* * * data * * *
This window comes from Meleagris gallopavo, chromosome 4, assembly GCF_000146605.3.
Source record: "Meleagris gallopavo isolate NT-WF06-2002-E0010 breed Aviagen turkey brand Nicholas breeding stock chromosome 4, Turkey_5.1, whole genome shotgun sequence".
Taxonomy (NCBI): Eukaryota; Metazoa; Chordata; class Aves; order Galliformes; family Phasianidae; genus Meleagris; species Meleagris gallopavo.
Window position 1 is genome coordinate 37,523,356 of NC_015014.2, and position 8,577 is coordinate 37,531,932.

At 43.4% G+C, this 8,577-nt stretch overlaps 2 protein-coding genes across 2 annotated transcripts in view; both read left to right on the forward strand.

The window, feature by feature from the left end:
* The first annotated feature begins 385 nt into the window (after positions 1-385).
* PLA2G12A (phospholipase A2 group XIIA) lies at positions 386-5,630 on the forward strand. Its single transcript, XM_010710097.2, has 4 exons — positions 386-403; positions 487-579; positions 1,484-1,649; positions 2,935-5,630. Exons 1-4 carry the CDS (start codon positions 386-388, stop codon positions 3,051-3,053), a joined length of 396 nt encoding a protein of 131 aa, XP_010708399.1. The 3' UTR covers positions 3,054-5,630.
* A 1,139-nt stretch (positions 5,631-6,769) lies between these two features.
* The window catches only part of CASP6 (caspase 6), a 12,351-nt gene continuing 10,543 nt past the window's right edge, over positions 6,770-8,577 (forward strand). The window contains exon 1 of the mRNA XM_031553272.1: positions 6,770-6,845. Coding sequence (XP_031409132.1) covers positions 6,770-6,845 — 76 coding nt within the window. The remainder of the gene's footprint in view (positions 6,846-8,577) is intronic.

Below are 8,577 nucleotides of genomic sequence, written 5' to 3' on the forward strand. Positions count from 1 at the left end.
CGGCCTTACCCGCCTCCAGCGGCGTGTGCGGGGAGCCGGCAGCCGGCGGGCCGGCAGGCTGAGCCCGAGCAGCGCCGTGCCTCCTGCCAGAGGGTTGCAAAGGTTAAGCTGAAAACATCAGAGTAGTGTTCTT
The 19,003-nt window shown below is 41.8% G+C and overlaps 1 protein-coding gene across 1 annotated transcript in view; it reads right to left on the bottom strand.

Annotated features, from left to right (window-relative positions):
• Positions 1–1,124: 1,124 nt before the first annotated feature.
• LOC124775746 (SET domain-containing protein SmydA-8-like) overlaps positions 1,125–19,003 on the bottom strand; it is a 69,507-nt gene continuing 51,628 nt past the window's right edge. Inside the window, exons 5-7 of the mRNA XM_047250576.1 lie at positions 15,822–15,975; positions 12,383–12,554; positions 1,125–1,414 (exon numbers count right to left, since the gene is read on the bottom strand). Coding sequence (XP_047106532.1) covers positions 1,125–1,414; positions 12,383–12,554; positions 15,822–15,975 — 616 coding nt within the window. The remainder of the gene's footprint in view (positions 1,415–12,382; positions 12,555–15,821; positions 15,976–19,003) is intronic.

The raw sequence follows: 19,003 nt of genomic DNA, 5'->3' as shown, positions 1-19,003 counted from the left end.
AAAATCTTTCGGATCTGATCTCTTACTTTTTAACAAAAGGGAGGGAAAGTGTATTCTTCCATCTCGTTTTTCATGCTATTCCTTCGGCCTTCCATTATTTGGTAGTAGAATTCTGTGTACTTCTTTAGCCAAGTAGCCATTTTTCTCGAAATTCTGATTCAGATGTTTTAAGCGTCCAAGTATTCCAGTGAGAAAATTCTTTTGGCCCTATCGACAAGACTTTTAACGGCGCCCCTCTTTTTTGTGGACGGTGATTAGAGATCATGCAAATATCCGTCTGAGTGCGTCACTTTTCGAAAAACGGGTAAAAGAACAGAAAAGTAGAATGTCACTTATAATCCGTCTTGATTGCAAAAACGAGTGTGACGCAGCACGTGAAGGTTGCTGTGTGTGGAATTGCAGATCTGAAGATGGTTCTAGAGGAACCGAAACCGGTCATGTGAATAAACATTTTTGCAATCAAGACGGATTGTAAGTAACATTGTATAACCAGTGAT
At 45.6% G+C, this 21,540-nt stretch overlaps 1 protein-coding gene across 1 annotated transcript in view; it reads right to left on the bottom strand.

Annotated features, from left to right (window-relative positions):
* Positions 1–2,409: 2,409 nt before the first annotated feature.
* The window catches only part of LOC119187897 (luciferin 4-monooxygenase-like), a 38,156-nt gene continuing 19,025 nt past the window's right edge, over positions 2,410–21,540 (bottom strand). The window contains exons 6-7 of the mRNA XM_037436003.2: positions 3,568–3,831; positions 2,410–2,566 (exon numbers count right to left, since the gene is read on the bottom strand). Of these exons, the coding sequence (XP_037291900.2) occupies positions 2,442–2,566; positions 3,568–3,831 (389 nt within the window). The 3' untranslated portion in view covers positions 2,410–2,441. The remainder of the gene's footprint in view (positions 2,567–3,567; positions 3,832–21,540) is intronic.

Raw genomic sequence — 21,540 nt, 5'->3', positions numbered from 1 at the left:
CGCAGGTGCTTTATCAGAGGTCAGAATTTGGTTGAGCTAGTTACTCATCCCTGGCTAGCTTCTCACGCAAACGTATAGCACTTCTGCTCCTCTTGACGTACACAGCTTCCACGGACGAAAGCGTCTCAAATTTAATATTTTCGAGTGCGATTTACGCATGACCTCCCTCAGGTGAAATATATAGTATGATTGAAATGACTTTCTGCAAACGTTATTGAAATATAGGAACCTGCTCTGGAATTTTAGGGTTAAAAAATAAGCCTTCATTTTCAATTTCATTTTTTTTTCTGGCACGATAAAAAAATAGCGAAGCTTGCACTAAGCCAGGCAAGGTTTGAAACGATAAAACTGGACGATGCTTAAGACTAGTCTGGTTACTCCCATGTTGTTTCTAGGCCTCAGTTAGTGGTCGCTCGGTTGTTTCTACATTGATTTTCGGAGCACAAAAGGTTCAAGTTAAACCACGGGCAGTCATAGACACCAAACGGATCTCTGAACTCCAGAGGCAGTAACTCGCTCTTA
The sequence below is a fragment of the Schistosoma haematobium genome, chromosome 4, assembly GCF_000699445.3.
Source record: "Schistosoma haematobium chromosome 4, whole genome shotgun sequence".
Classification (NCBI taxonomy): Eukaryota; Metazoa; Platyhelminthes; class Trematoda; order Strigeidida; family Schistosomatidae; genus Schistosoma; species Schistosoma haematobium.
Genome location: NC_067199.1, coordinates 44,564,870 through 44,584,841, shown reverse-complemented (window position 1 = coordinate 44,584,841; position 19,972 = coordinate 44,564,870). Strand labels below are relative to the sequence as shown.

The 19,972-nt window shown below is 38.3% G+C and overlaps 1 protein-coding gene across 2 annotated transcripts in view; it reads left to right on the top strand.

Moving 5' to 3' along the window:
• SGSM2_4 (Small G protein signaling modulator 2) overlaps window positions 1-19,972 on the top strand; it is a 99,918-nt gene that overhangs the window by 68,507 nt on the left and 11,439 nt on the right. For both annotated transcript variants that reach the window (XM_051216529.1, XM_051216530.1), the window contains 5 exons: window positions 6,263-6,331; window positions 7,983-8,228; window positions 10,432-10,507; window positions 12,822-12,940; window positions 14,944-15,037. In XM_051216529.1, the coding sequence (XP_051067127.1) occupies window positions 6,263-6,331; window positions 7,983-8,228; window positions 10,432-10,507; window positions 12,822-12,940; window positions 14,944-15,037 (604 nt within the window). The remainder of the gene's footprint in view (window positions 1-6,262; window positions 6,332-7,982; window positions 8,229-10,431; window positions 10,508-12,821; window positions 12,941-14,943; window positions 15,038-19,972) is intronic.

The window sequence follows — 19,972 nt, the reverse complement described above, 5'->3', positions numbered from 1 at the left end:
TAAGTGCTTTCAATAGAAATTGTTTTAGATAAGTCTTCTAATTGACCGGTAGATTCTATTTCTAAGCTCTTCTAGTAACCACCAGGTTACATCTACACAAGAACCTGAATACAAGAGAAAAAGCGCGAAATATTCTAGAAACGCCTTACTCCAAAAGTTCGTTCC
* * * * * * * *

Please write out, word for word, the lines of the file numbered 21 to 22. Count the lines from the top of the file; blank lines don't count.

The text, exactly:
* Positions 1–2,409: 2,409 nt before the first annotated feature.
* The window catches only part of LOC119187897 (luciferin 4-monooxygenase-like), a 38,156-nt gene continuing 19,025 nt past the window's right edge, over positions 2,410–21,540 (bottom strand). The window contains exons 6-7 of the mRNA XM_037436003.2: positions 3,568–3,831; positions 2,410–2,566 (exon numbers count right to left, since the gene is read on the bottom strand). Of these exons, the coding sequence (XP_037291900.2) occupies positions 2,442–2,566; positions 3,568–3,831 (389 nt within the window). The 3' untranslated portion in view covers positions 2,410–2,441. The remainder of the gene's footprint in view (positions 2,567–3,567; positions 3,832–21,540) is intronic.